About the Scribes
Helen Schucman, Ph.D., was a clinical and research psychologist, who held the tenured position of Associate Professor of Medical Psychology at the College of Physicians and Surgeons at the Columbia-Presbyterian Medical Center in New York City. A Course in Miracles was “scribed” by Dr. Schucman between 1965 and 1972 through a process of inner dictation. She experienced the process as one of a distinct and clear dictation from an inner voice, which earlier had identified itself to her as Jesus. Dr. Schucman’s scribing of A Course in Miracles began with these words: “This is a course in miracles, please take notes.” … Read Helen’s Autobiography.
William Thetford, Ph.D., was a tenured Professor of Medical Psychology at Columbia University’s College of Physicians and Surgeons, and Director of the Psychology Department at the Presbyterian Hospital in New York City for whom Dr. Schucman worked. As her trusted friend and colleague also, Dr. Thetford assisted and supported Dr. Schucman throughout the Course’s scribing, including the events that led up to it. A vital participant, Dr. Thetford acted as transcriber throughout the entire process by typing the material from the scribed notes that Dr. Schucman had taken down and would dictate to him almost daily. … Read Bill’s Autobiography.
Helen Schucman and Bill Thetford were an unlikely team in scribing A Course in Miracles. As career-oriented psychologists working closely together at the Columbia-Presbyterian Medical Center, they were attempting to develop and strengthen the Center’s Psychology Department. While their professional interests and goals for the department were compatible with each other, their personalities certainly were not. Helen’s overtly critical and judgmental stance was juxtaposed with Bill’s quiet and more passively aggressive personality, and they clashed constantly.
It was therefore a rather startling event when, in the Spring of 1965, Bill delivered an impassioned speech to Helen in which he said that he was fed up with the competition, aggression, and anger which permeated their professional lives, extended into their attitudes and relationships, and pervaded the department. He concluded and told her that “there must be another way” of living—in harmony rather than discord—and that he was determined to find it. Equally startling, and to their mutual surprise, Helen agreed with Bill and enthusiastically volunteered to join him in a collaborative search to find this other and better way.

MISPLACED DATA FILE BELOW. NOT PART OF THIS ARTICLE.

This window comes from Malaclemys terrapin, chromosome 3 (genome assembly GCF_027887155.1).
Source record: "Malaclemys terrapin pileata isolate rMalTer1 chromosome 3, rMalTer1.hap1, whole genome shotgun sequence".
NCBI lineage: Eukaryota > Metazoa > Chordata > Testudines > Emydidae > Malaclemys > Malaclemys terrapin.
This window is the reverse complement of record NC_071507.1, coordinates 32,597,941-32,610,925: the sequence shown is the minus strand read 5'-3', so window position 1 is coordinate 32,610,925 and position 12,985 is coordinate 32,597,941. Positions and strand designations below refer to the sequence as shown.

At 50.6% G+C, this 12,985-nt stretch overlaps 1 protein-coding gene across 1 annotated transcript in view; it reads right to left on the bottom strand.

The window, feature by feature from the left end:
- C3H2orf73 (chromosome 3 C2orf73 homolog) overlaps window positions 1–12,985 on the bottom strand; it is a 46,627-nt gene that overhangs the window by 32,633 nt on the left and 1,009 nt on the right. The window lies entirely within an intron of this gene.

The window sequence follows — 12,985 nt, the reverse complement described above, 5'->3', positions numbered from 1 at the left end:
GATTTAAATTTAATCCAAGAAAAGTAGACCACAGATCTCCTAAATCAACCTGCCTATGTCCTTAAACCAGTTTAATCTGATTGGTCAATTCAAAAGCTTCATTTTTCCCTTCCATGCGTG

It was as if Helen had waited all her life for this particular moment, which triggered a series of internal experiences for her that carried through the summer. These included heightened dream imagery, psychic episodes, visions, and an experience of an inner voice. The experiences also became increasingly religious, with the figure of Jesus appearing more and more frequently to her in both visual and auditory expressions.
This period of preparation culminated on the evening of October 21, 1965, when the now familiar voice of Jesus said to Helen: “This is a course in miracles, please take notes.” Troubled, she called Bill immediately, and he reassured her that she was not going mad. He suggested she write down what was being dictated to her, and that he would look at it with her early the following morning at the office. Helen did just that, which is how the scribing of A Course in Miracles began. As Helen later described the experience:
“The Voice made no sound, but seemed to be giving me a kind of rapid, inner dictation which I took down in a shorthand notebook. The writing was never automatic. It could be interrupted at any time and later picked up again. It made obvious use of my educational background, interests and experience, but that was in matters of style rather than content. Certainly the subject matter itself was the last thing I would have expected to write about.”
Helen retired from Columbia-Presbyterian Medical Center in 1977, and died in New York City on February 9, 1981. Bill took early retirement from Columbia University School of Physicians and Surgeons in 1978. He moved then to Tiburon, California where he served as a Consultant Medical Specialist in Family Medicine at Travis Air Force Base and as a Director of The Center for Attitudinal Healing in Tiburon. Dr. Thetford co-edited “Choose Once Again” selections from the Course. He also made recordings of his favorite sections of the Course with Dr. Gerald G. Jampolsky. He relocated to La Jolla, California in 1986 and died on July 4, 1988 on a trip to Tiburon.
Dr. William Thetford describes how Helen and he received what he called,
the Course‘s version of the “Lord’s Prayer” (T-16.VII.12:1-7).
“Forgive us our illusions, Father, and help us to accept our true relationship with You, in which there are no illusions, and where none can ever enter. Our holiness is Yours. What can there be in us that needs forgiveness when Yours is perfect? The sleep of forgetfulness is only the unwillingness to remember Your forgiveness and Your Love. Let us not wander into temptation, for the temptation of the Son of God is not Your Will. And let us receive only what You have given, and accept but this into the minds which You created and which You love. Amen.” (T-16.VII.12:1-7)
See a listing of Significant Historical Dates